The Oberlin Review
<< Front page Arts March 3, 2006

How we see it... Oberlin through the eyes of High School students

By Brianna Stevenson
Oberlin High School has very little school funding. The students have little faith in themselves, thanks in large part to a lot of their teachers, I think. Here’s a great idea for them though: Tell the kids to just go to Wal-Mart and spend their time and money there. It is now going to be one of the most popular parts of Oberlin. The school complains of not having funding, yet the town has enough money to build a new Wal-Mart SuperCenter. This is preposterous.

Oberlin is a small town that is mostly covered in a college campus — one of the most prestigious colleges in the world. The college is very wealthy, but it doesn’t have money to help out the high school that is around the corner from it. The heat in the high school is very comfortable when you are wearing an undershirt, a long sleeve shirt and a hooded sweatshirt. On really cold days, teachers refuse to teach in their classrooms, because it is colder in there then it is outside. In fact, Oberlin High School students should be the most educated students in Lorain County. They are the only school district in the county that has not had a snow day all year.

Oberlin High School’s suspension percentage (for fist fighting) is increasing tremendously every year. So why not just tell the children to save their time and cut out the fighting and just put all their energy into planning what they want to buy at the new store being built? Maybe the suspension rate will go down.

The students should be encouraged every day in school. That is one of my philosophies. So encourage each student every chance that you get to wear less clothing so that they can catch a cold inside the school and stay home warm in their beds. Then their parents can run to the supercenter for some cough syrup and soup.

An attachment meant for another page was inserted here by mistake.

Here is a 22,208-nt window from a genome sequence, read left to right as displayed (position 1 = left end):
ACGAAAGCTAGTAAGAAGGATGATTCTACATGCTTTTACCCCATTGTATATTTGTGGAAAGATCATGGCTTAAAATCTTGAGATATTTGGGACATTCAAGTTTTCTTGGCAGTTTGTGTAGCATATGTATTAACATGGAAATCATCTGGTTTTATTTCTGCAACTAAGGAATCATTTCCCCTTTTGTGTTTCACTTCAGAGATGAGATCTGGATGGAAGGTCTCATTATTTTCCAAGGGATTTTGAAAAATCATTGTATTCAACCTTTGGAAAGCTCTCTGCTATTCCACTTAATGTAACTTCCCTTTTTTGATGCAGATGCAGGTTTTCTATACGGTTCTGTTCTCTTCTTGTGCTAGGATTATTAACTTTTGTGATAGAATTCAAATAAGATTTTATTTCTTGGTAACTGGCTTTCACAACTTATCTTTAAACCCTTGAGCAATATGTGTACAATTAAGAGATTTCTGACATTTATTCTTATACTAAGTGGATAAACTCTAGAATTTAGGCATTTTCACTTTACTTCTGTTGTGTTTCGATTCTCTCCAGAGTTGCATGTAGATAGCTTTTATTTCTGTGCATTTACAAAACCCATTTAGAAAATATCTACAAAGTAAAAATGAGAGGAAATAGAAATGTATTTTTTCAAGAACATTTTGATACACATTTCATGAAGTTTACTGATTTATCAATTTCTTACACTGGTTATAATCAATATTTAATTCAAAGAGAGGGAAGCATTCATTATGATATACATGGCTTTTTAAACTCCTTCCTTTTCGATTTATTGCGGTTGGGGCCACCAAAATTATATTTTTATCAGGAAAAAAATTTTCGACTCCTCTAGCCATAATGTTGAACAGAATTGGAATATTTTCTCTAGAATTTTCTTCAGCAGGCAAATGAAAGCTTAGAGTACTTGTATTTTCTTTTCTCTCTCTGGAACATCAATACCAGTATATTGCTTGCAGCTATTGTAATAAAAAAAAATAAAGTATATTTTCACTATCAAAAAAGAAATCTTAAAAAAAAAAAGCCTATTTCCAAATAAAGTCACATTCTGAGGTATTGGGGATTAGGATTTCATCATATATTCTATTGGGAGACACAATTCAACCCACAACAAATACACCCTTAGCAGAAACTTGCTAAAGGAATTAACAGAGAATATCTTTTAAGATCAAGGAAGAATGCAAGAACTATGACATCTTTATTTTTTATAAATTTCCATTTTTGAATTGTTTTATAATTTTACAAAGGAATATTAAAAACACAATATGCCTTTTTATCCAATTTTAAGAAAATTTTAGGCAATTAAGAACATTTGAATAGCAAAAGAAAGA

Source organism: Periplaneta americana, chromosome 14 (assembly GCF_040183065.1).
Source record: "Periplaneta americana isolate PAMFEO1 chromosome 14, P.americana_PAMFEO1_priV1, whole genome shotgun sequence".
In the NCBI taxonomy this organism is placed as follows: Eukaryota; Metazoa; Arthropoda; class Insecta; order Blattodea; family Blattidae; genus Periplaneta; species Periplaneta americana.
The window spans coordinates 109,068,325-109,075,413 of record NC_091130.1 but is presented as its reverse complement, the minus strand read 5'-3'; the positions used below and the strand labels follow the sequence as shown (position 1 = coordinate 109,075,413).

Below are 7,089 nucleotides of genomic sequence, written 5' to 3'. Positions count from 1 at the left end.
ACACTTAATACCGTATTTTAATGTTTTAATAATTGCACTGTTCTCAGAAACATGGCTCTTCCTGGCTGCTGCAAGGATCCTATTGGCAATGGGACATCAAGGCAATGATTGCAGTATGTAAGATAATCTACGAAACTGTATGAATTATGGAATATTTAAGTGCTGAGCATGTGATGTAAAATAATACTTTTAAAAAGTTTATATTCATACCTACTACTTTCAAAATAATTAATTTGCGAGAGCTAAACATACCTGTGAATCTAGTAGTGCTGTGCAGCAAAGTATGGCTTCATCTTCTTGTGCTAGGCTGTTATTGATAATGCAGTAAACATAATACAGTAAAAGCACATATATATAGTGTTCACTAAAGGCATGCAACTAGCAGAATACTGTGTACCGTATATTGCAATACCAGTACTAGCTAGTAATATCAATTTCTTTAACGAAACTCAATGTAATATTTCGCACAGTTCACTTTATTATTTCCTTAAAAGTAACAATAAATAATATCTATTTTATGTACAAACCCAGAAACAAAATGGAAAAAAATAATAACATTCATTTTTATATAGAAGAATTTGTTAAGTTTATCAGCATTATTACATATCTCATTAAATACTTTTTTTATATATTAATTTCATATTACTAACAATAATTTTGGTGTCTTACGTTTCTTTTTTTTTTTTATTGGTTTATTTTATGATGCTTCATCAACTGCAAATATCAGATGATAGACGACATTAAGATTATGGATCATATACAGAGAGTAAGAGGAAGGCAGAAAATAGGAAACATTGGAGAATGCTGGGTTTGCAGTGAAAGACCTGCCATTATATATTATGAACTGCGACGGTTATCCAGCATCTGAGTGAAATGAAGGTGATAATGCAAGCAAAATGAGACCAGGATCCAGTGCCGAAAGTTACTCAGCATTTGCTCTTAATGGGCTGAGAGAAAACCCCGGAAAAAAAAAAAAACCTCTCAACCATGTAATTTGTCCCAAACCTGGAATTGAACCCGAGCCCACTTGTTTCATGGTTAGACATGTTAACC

The new shopping center will be big enough to employ much of the school’s population. Let’s look at the advantages of this situation; the students get an early start on their career and their job doesn’t include the line, “Would you like fries with that, sir?” It’s a win-win situation. The school did its part by teaching the children to read and write at the elementary school level. They now have enough knowledge to stock shelves and take inventory of merchandise and add prices on a cash register.

So why not cut out high school all together in the small town of Oberlin? There are jobs that can be obtained with elementary school knowledge — it would certainly conserve heat and the little money that the school does receive can go toward retirement funds for the new workers of the Wal-Mart store. All of the teachers can relocate to another school district and teach where there is more money available and less violence in the school. That way, they get paid more and they don’t have to risk getting hurt trying to break up a fight.

The principal has enough education to get a great job working for a company such as College Board, coming up with questions to ask the rich schools’ student populations on the upcoming standardized tests.

The idea of sending high school students to work at Wal-Mart is beneficial to all who would like to see the students at Oberlin High School succeed at something without freezing them to death while they watch the college students learn and live comfortably. They would even get to earn their own money, which is more than a lot of college students can say about themselves. Many of the high school students would benefit from this opportunity if school were eliminated from their worries of everyday life. Well, at least after the age of 12 or 13. This should be a deep consideration of the Board of Education.

Brianna Stevenson, a Ninde scholar, is a junior at Oberlin High School. She plays soccer, basketball and softball and works at Gibson's.


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